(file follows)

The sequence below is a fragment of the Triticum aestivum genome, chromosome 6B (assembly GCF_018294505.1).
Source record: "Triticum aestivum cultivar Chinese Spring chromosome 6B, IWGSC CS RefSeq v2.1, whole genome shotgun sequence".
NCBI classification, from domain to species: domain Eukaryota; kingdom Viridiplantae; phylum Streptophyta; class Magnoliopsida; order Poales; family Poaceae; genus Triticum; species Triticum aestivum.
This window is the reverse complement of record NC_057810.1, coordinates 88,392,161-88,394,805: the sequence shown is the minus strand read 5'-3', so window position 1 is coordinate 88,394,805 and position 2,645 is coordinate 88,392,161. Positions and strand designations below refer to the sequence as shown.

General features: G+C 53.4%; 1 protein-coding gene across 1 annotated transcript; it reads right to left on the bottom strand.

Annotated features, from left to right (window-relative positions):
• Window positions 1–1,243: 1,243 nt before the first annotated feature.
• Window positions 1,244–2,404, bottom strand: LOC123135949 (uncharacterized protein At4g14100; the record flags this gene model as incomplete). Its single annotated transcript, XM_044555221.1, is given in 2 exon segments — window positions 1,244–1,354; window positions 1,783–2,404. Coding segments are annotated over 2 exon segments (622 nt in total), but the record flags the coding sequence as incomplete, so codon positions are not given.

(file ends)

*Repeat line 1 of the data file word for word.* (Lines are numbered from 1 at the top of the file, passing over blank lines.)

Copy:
The sequence below is a fragment of the Triticum aestivum genome, chromosome 6B (assembly GCF_018294505.1).